Published: Aug 19, 2012 11:30 PM
Modified: Aug 19, 2012 11:32 PM
MORRISVILLE - A piece of Morrisville history, the town’s first fire station, is for sale or lease.
The Morrisville Town Council is putting the original Fire Station 1 at 100 Morrisville Carpenter Road on the market and plans to declare it surplus property on Aug. 28 in order to ready it for sale.The 53-year-old station was replaced with a 13,000-square-foot version on Town Hall Drive in March. The town staff is looking into possible public uses for the property, but in the meantime, the council is willing to consider offers for it. The building and land together are worth about $500,000, according to Wake County records.
Mayor Jackie Holcombe said the property could help launch the long-awaited town center plan. In the past decade, Morrisville bought 12 acres of land, mostly along the south side of Jeremiah Street and the north side of Carolina Avenue, in hopes of forming a public-private partnership to develop a downtown. It would include a library, recreation center, parks, townhomes, offices, and retail shops.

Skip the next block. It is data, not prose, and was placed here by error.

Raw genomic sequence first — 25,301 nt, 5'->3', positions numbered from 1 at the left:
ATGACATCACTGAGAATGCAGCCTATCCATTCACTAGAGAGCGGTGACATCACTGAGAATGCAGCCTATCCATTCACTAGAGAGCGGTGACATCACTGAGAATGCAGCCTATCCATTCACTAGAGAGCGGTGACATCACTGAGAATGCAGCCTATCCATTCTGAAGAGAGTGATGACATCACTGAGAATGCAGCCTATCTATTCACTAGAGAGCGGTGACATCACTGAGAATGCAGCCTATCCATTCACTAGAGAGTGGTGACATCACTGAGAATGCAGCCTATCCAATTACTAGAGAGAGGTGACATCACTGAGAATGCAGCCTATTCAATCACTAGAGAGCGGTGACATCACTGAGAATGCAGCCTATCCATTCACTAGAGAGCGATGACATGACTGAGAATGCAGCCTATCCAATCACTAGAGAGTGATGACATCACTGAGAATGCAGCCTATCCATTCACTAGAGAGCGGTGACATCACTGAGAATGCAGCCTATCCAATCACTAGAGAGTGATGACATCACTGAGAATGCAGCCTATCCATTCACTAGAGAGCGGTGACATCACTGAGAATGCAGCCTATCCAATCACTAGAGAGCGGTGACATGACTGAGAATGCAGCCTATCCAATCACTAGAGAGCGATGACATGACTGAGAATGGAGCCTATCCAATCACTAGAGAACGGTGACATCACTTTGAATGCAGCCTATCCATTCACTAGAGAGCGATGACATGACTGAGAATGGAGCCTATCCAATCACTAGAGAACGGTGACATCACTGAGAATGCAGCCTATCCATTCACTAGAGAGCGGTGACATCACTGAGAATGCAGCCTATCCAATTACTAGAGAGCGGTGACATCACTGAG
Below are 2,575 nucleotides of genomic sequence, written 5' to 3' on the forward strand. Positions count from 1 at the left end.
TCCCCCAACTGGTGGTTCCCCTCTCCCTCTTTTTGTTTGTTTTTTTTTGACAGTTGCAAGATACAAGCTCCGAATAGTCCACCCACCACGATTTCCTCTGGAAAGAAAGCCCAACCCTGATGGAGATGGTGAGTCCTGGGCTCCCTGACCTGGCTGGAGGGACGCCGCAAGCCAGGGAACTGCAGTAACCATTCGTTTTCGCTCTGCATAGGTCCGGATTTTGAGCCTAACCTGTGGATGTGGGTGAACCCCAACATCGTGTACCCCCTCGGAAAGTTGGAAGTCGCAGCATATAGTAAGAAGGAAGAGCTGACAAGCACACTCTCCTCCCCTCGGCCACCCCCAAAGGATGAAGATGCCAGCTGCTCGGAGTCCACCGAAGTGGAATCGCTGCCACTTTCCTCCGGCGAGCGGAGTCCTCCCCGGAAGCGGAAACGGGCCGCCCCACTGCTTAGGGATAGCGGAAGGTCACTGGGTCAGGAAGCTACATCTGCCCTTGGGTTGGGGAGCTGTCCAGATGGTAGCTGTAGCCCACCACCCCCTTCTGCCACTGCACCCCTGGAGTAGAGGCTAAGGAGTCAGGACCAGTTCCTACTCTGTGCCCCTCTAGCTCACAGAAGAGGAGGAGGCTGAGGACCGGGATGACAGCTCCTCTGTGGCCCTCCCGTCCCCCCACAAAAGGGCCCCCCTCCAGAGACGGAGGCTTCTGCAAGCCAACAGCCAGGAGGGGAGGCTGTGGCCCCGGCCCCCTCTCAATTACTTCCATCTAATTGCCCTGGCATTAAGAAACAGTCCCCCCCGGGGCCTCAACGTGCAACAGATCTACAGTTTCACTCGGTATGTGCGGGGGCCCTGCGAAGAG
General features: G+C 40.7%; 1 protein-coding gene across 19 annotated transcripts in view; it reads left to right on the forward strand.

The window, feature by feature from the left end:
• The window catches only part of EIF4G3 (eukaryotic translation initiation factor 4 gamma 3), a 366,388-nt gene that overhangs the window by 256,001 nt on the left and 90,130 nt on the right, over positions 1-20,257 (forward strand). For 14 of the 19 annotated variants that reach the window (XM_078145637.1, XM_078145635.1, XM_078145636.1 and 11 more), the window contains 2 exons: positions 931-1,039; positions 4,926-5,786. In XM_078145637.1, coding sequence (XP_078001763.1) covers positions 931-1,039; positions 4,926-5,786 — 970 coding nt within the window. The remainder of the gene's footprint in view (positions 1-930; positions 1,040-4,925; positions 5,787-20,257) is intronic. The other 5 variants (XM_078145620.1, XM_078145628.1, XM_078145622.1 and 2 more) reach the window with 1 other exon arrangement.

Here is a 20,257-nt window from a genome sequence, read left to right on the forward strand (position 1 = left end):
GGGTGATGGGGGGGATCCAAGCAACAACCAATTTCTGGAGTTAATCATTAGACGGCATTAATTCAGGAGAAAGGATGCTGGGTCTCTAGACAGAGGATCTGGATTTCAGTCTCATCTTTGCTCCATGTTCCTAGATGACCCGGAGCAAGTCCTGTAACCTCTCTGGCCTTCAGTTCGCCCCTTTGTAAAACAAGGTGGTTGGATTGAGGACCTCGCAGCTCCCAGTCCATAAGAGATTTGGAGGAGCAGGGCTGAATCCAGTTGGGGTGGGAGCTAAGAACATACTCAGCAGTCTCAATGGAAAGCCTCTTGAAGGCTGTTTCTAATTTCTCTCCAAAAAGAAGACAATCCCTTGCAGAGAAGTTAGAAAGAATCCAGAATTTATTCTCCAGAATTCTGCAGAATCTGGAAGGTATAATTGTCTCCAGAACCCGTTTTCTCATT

So far, the partnership is just an idea.
The old fire station’s location at the intersection of N.C. 55 and Morrisville Carpenter Road is highly visible.
“It would be the first big project that would signal we’re open for business in the town center,” Holcombe said.
Ideally, it would be a business or organization that could draw visitors to Morrisville, she said.
Other council members like Mark Stohlman see the property as a potential money-maker for Morrisville.
“I’m in favor of selling it as is,” he said. “Number one, put a for-sale sign on it. Sell it as is; if that doesn’t work then take next steps.”
Stohlman supported demolishing the building to make it more attractive to buyers if the property has trouble selling.
Council members Margaret Broadwell and Liz Johnson conceded to putting the property up for sale or lease but stressed they would like to keep the option to use the building as a public facility.
“Maybe we can get a senior center out of this,” Johnson said. “Maybe we need some more feedback from the public.”
For Broadwell, the old fire station has some nostalgia. Broadwell remembers when it served as the town’s only voting precinct in the 1980s.
“I remember waiting outside for tabulation – it was tabulated by hand then – and they would raise the (bay) doors and you could see who winners were,” she said.
The station also served as the site of many community celebrations and festivals, including fundraising barbecues for the then all-volunteer department.
“There was a lot of camaraderie around the fire station,” Broadwell said.
She recommended leasing the building and keeping some of the space available for town-use.